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  Train Robbers, The Duke's loot
Year: 1973
Director: Burt Kennedy
Stars: John Wayne, Ann-Margret, Rod Taylor, Ben Johnson, Christopher George, Bobby Vinton, Jerry Gatlinas, Ricardo Montalban
Genre: WesternBuy from Amazon
Rating:  7 (from 1 vote)
Review: Looking for something useful to do, ageing Union army veteran Lane (John Wayne) gathers his buddies Grady (Rod Taylor) and Jesse (Ben Johnson) to accompany train robber's widow Mrs. Lowe (Ann-Margret) on an adventure to retrieve her late husband's gold. Dogging their path are not only the dead man's gang but an assortment of ruthless cutthroats and gunmen determined to get their hands on the loot. It falls to seasoned cowpoke Lane to use all his resourcefulness to keep the group alive, even as the presence of a mysterious cigar-chomping stranger (Ricardo Montalban) dogging their every move suggests there is more going on than meets the eye.

Too often dismissed as one of those late career films where John Wayne was merely going through the motions, The Train Robbers is actually one of the iconic western star’s better Seventies vehicles. Certainly more so than Andrew V. McLaglen's routine Cahill, U.S. Marshall released the same year. Though it lacks the depth and lyricism found in Wayne's earlier The Cowboys (1972) and later The Shootist (1976), The Train Robbers benefits from the wit and panache inherent in the script and direction of underrated western hand Burt Kennedy; here reuniting with Wayne after their previous wild west caper The War Wagon (1967). Kennedy layers his rollicking action-comedy script with disarming ruminations about growing old and seeking second chances. Whether it is Wayne's tough but fair-minded Lane, Rod Taylor's rascally Grady or ultimately even Ann-Margret's enigmatic widow, all of these characters are looking for their second wind. The gold is merely a means to achieve that end. Sharing the adventure reawakens a sense of purpose in ageing cowboys Lane, Jesse and Grady. Meanwhile riding alongside a man as morally upright and capable as Lane gives new companions Calhoun (Christopher George, here an ally after opposing the Duke in El Dorado (1967) though seemingly cast younger than he actually was) and Ben (Blue Velvet crooner Bobby Vinton in his second role in a John Wayne film after being shot to pieces in Big Jake (1971)) something to believe in. By the movie's twist ending everybody seems revitalized and ready for the next ride.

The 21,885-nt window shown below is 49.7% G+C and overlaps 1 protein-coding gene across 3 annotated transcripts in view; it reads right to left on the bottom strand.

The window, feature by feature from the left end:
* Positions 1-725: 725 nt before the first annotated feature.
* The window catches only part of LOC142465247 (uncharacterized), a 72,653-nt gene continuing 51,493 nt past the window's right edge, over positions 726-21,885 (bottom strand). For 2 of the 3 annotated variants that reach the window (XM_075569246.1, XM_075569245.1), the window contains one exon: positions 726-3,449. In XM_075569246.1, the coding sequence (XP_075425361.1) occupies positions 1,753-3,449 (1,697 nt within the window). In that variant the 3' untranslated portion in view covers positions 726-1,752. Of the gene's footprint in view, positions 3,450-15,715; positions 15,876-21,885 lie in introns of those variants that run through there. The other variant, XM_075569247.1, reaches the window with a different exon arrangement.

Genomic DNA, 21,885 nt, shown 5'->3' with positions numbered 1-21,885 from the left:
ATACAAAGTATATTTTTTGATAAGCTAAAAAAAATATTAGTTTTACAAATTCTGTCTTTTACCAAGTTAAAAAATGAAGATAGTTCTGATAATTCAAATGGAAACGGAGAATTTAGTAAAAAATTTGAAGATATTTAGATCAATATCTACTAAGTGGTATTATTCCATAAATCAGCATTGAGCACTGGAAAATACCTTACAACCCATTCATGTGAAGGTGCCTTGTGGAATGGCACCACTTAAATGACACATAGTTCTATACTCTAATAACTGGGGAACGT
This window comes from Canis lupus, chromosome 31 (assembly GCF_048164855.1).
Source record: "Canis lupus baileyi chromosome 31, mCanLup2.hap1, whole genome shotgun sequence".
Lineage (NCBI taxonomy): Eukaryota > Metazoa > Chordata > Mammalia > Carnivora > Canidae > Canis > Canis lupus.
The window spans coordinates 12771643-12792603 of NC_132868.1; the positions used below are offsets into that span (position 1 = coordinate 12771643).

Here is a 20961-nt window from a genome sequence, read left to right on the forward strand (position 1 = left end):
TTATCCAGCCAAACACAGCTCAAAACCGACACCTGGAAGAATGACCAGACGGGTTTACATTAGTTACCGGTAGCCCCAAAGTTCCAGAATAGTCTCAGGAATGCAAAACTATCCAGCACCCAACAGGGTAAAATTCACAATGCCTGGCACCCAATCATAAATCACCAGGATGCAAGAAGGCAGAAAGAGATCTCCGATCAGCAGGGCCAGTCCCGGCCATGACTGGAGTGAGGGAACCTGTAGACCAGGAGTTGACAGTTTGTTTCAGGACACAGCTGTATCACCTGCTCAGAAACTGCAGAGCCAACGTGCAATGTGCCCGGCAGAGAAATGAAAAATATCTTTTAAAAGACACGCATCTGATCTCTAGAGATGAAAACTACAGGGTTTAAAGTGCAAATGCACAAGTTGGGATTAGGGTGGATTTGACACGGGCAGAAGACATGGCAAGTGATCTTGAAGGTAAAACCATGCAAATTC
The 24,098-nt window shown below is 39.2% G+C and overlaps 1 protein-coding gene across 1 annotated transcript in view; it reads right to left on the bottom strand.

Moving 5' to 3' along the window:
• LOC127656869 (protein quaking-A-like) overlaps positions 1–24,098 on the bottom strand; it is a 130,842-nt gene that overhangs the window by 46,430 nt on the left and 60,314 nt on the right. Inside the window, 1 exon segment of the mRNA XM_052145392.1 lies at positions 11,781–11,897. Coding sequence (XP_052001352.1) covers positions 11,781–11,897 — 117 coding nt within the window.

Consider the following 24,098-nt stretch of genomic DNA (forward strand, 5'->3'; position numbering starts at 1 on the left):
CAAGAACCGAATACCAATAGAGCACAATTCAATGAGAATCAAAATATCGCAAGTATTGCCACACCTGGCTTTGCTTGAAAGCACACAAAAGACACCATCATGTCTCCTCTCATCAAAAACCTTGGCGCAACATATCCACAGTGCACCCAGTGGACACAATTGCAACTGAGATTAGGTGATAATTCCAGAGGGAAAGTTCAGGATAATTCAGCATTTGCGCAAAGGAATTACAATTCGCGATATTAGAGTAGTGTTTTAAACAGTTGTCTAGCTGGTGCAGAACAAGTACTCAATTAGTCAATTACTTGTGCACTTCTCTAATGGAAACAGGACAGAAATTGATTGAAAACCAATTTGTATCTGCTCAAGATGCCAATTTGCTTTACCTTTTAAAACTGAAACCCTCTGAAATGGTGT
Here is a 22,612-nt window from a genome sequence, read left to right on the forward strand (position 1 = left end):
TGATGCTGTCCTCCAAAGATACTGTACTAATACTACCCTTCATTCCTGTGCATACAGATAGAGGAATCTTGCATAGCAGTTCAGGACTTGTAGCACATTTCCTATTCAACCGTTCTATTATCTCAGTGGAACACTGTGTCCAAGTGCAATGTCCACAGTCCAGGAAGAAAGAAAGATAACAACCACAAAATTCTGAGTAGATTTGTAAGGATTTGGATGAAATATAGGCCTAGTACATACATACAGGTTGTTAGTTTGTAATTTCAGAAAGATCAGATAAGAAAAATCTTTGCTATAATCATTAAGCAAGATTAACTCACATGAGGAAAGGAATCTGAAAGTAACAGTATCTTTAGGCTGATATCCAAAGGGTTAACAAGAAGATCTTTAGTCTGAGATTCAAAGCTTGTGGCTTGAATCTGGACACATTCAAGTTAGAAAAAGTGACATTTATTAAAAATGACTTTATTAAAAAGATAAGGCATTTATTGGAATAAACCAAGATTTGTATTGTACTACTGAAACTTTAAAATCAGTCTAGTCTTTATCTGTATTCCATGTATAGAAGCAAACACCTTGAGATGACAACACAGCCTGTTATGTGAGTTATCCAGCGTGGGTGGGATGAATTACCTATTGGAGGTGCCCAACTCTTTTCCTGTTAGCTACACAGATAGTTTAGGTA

What The Train Robbers does lack though is a strong villain. Or indeed any characterized villain. What we get instead are an amorphous collective of hired guns viewed from afar but a menacing presence nonetheless. Influenced by the presentation of the posse pursuing Butch Cassidy and the Sundance Kid (1969) the nameless mob has been interpreted by some fans as a quasi-mythic manifestation of every cinematic antagonist that ever drew down on the redoubtable Duke. Literally the ghosts of his past. Of course others might feel such a reading grants the film a sophistication it does not really have. Nevertheless as with a lot of Wayne's Seventies output the star brings with him the weight of his past roles in a manner that bolsters his stature here. While Wayne remains the primary draw the supporting cast are an amiable bunch with Taylor essaying the kind of lovable rogue Dean Martin usually played and Ben Johnson basically playing Ben Johnson. By this point all of his sidekick roles in John Wayne movies were all the same. Ann-Margret proves a worthy sparring partner for the Duke bringing the right mix of vulnerability and steely-eyed determination. The celebrated sex symbol was a trooper simply for showing up here. Only a few months prior she suffered a near fatal fall that left her with facial injuries and severe pain. The film flirts with a May-December romance that Wayne gently, amusingly rebukes when he tells Ann-Margret: "I’ve got saddle-bags older than you."

Reviewer: Andrew Pragasam


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